So, by the end of the 70s, we had organized the Heart of Uptown Block Club Coalition and Heart of Uptown Coalition. And through all of that we had developed a series of coalition partners throughout the city, where we were jointly engaged in multiple issues. That [organizing] really started with opposition to the Chicago 21 Plan, or Chicago’s master plan at the time, because all of us were involved in working our different communities, and what we had in common was multiple things that were going on. And what I realized when I got to the end of the book, is that there really were consistent [issues] throughout [different neighborhoods]. Issues that related to healthcare, housing, police misconduct, and education.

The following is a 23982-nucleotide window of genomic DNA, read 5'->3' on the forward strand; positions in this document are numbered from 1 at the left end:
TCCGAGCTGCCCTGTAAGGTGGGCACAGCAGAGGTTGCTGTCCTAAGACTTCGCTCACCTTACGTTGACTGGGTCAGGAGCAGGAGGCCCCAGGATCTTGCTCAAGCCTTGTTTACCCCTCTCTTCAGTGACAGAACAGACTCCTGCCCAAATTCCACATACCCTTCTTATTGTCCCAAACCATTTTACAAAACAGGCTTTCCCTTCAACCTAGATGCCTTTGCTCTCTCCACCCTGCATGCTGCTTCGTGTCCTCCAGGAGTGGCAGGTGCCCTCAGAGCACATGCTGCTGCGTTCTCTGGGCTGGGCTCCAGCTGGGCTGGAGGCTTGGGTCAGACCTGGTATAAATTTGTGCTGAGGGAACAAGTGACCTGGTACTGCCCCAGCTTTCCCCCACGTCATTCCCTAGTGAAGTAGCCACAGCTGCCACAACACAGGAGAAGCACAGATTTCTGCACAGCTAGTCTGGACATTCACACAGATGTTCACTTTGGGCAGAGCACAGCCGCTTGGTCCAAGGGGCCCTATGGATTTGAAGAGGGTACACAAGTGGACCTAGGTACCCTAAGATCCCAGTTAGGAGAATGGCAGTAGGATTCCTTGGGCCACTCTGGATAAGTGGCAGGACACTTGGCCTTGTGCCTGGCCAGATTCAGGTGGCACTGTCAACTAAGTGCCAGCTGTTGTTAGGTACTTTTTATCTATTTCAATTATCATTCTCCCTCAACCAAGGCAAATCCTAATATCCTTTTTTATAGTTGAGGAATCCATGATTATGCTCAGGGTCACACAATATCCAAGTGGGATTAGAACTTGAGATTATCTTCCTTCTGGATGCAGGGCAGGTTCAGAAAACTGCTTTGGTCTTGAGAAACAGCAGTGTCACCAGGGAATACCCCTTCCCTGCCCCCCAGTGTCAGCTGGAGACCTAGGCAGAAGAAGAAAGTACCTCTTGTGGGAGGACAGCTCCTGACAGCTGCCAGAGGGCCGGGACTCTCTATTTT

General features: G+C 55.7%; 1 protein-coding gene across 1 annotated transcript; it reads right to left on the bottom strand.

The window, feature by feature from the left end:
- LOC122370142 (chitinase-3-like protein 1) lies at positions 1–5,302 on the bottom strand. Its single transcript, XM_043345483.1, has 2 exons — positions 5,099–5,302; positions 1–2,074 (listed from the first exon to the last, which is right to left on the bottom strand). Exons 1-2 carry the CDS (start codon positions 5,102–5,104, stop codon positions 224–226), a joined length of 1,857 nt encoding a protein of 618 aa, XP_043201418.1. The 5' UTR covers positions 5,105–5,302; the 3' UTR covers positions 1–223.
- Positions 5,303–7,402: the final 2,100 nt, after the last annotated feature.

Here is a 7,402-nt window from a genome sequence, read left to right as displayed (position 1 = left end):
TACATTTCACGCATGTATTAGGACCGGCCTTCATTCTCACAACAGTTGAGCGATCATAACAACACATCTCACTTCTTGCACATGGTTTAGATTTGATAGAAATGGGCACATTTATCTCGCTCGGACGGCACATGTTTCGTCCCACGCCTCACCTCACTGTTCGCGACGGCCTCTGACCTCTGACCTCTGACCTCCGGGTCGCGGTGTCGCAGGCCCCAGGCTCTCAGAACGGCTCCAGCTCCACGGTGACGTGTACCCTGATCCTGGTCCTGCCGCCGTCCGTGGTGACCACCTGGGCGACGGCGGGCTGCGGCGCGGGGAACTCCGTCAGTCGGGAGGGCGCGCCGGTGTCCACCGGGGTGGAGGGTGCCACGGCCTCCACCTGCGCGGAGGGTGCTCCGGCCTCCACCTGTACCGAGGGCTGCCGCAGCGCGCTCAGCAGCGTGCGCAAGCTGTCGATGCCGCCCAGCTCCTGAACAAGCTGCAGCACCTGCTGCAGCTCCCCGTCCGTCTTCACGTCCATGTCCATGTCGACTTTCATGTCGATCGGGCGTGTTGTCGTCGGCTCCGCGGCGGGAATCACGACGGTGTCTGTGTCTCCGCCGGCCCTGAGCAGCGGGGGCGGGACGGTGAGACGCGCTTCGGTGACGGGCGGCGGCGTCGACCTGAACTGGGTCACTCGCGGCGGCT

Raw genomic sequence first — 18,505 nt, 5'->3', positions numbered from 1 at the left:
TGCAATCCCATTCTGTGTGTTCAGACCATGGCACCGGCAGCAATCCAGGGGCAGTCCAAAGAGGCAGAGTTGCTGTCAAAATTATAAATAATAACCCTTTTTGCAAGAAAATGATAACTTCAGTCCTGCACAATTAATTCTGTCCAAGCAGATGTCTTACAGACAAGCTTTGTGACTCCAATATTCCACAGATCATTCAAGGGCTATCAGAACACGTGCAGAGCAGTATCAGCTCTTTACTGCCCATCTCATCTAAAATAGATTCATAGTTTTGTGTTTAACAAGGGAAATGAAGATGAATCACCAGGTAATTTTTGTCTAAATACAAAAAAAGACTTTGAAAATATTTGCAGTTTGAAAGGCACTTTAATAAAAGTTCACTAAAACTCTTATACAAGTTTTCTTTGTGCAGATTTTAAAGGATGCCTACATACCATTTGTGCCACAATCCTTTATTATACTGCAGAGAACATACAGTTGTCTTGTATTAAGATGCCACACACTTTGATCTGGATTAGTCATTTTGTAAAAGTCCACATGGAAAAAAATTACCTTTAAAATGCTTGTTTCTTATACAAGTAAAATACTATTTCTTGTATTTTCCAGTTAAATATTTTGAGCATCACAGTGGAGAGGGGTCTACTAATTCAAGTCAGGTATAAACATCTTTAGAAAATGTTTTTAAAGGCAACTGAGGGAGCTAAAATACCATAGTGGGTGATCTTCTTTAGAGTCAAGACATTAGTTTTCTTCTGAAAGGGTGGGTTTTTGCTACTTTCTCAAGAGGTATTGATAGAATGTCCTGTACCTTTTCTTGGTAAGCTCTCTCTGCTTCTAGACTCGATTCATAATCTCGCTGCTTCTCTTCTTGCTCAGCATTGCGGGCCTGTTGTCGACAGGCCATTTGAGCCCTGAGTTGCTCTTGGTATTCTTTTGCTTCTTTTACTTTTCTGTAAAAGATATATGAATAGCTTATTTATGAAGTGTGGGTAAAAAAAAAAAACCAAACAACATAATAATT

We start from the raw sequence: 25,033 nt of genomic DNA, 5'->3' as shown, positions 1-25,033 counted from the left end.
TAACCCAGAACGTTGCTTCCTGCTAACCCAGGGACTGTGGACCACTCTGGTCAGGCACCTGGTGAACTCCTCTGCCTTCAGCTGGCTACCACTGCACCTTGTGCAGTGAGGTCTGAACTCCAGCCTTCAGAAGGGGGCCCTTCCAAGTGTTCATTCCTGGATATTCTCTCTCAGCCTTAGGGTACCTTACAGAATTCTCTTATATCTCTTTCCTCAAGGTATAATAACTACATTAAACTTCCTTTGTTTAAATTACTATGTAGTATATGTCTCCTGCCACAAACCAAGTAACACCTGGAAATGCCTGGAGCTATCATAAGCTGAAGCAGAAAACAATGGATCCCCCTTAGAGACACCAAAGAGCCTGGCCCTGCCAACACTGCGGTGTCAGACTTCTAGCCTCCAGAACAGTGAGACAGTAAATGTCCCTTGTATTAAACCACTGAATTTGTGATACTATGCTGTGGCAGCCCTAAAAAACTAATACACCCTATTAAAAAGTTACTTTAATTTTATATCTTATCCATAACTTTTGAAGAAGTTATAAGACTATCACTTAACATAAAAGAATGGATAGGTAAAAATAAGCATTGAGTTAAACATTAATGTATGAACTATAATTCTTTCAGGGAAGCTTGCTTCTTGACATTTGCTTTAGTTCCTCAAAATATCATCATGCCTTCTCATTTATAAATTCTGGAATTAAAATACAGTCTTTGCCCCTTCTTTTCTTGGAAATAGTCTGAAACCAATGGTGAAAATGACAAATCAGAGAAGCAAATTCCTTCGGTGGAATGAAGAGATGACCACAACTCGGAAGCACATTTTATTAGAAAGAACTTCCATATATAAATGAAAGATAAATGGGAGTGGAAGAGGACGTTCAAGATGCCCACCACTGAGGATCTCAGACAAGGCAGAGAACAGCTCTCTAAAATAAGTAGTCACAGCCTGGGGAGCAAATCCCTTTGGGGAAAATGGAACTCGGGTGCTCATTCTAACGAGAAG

[Some] of our most important partners, Rudy Lozano, Art Vasquez, and Chuy Garcia, who were all very involved in a group called CASA (Center for Autonomous Social Action), organizing in Pilsen and in Little Village. [They were] coming out of a very strong perspective and leading principle really about organizing the undocumented [people] in the world, [emphasizing the role the] undocumented really had in building our city as well as the country. So that had an impact, I think, on the whole coalition as well. Although it’s referenced in the book, it’s not as much of a strain all the way through, because in Uptown the issue was really, while Uptown had people from all over the world, and more and more people coming in, we did do [immigration work] whenever we had a chance. And when there was a big amnesty program that came from the federal government (in 1986), we did a bunch of workshops and organizing around that to help a lot of people put in their applications successfully. But for the most part, there were multiple groups in Uptown that represented people from where they came.